Course Hero. "A Clockwork Orange Study Guide." Course Hero. 23 Sep. 2016. Web. 4 June 2020. <https://www.coursehero.com/lit/A-Clockwork-Orange/>.
Course Hero. (2016, September 23). A Clockwork Orange Study Guide. In Course Hero. Retrieved June 4, 2020, from https://www.coursehero.com/lit/A-Clockwork-Orange/
(Course Hero, 2016)
Course Hero. "A Clockwork Orange Study Guide." September 23, 2016. Accessed June 4, 2020. https://www.coursehero.com/lit/A-Clockwork-Orange/.
Course Hero, "A Clockwork Orange Study Guide," September 23, 2016, accessed June 4, 2020, https://www.coursehero.com/lit/A-Clockwork-Orange/.
Course Hero Literature Instructor Russell Jaffe provides an in-depth summary and analysis of Part 3, Chapter 6 of Anthony Burgess's novella A Clockwork Orange.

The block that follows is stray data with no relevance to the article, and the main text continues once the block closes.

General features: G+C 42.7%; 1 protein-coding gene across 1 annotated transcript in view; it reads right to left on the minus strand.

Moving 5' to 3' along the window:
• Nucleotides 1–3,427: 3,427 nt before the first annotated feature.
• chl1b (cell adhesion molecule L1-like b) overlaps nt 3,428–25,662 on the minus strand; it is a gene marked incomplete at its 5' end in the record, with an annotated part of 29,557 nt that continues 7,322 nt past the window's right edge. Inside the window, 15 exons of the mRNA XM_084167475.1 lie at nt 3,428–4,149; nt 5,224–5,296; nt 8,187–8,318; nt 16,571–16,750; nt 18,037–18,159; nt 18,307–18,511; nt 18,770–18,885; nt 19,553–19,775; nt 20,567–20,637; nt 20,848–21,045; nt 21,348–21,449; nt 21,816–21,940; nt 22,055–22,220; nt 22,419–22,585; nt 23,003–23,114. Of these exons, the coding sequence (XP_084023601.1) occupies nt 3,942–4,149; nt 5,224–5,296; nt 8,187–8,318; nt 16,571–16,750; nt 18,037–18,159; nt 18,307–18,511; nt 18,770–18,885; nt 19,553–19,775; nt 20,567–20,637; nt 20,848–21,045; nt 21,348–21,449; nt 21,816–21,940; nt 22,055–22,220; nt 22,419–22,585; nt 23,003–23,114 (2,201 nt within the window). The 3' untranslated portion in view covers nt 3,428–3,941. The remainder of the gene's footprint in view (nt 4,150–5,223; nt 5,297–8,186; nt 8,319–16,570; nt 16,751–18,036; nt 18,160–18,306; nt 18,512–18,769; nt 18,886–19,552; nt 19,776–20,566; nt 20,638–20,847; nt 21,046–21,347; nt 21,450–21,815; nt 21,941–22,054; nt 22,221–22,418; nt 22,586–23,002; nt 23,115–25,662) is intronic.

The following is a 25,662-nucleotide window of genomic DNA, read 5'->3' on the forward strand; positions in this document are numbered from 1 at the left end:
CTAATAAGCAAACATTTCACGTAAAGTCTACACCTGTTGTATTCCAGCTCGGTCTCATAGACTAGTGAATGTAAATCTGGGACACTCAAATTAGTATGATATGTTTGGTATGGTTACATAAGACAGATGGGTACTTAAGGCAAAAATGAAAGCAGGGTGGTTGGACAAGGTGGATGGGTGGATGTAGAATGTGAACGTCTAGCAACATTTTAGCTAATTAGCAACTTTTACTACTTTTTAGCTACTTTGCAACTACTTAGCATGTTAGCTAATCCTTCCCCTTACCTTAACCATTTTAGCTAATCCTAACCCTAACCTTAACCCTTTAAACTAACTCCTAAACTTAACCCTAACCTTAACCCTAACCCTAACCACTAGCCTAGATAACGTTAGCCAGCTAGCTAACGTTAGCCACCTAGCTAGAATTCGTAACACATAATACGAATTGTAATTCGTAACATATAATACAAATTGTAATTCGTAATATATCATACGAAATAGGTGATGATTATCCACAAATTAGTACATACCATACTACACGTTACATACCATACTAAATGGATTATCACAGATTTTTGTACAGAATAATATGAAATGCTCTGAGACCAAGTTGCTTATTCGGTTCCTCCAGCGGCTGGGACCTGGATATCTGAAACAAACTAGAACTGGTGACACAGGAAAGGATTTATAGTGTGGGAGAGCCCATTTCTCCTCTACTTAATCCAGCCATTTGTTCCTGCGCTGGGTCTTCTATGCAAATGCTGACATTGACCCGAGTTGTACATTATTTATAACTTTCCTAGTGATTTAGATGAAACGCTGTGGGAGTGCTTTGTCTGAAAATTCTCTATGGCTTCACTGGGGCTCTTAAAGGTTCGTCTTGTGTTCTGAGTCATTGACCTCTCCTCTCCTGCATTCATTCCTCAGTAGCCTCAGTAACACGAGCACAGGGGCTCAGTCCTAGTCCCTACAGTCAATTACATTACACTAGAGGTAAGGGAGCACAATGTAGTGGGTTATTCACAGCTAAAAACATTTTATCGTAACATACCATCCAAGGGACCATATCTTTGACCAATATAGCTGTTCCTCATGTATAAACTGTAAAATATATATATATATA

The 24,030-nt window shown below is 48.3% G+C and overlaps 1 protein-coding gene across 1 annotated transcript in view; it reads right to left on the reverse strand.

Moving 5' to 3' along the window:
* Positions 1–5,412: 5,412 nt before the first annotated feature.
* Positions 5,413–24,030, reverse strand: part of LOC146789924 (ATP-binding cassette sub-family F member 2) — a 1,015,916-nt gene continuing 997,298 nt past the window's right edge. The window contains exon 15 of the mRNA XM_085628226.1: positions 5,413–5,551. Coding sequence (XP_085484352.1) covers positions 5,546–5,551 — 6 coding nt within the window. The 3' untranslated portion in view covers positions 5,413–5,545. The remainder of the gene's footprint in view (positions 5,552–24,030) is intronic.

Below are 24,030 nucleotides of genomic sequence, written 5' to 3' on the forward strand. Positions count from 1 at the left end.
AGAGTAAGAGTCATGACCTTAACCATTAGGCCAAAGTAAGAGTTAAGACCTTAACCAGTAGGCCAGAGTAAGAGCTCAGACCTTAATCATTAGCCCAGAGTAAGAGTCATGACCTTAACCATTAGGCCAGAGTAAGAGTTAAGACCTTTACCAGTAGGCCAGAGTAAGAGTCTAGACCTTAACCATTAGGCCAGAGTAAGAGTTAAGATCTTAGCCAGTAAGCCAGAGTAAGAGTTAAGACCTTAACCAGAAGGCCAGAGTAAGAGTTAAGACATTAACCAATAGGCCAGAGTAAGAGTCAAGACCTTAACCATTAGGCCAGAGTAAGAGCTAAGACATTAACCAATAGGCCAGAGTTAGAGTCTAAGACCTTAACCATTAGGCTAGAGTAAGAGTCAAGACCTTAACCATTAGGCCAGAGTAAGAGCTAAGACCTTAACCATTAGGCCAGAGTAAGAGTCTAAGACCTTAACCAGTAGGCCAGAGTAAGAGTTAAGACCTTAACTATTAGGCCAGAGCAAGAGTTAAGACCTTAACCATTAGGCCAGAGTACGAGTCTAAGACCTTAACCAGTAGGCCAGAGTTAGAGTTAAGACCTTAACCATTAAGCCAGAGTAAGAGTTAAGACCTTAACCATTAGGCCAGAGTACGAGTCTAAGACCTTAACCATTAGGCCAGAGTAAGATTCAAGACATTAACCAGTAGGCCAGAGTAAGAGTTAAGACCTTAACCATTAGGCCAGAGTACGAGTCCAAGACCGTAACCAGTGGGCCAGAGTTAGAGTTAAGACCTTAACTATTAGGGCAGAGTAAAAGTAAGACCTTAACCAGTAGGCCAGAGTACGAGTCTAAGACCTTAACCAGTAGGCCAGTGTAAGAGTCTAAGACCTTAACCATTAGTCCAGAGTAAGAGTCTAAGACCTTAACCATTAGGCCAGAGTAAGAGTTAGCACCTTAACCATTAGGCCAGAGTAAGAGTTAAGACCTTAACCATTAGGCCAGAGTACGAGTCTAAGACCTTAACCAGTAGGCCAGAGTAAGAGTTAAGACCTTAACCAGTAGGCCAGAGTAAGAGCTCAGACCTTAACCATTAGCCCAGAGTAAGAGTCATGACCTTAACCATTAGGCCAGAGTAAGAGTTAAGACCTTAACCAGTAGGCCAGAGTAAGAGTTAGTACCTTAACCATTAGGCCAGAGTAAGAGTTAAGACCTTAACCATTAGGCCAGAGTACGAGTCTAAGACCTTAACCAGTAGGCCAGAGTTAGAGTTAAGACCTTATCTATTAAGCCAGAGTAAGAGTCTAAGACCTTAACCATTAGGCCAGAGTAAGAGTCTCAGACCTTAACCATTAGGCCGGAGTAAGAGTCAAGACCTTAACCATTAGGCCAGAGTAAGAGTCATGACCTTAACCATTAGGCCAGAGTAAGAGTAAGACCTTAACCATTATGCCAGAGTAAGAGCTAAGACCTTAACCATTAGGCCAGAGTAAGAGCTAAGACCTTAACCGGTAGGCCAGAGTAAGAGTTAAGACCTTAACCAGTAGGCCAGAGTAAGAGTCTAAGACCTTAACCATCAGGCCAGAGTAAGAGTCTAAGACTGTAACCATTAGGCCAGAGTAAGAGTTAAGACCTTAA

Alex's fall breaks his back and several other bones. He realizes, just before he passes out, that he has not one friend or ally in the world and that F. Alexander's confederates hoped he would jump and die, martyring him for their cause. A "long black black gap" of time later, Alex wakes in a hospital, in casts from head to toe but at least not in pain. An attractive nurse sits nearby, reading—porn, Alex assumes, because she is breathing "uh uh uh" as she reads. Alex tries to invite her to join him in the hospital bed, but only slurred words come out. The nurse goes to get the doctor, and Alex sees that he is in a private room before slipping under again. He dreams (or perhaps it really happens) that doctors are standing by his bed with the prison chaplain, who explains that he now preaches against what was done to Alex, his "little beloved son in J.C."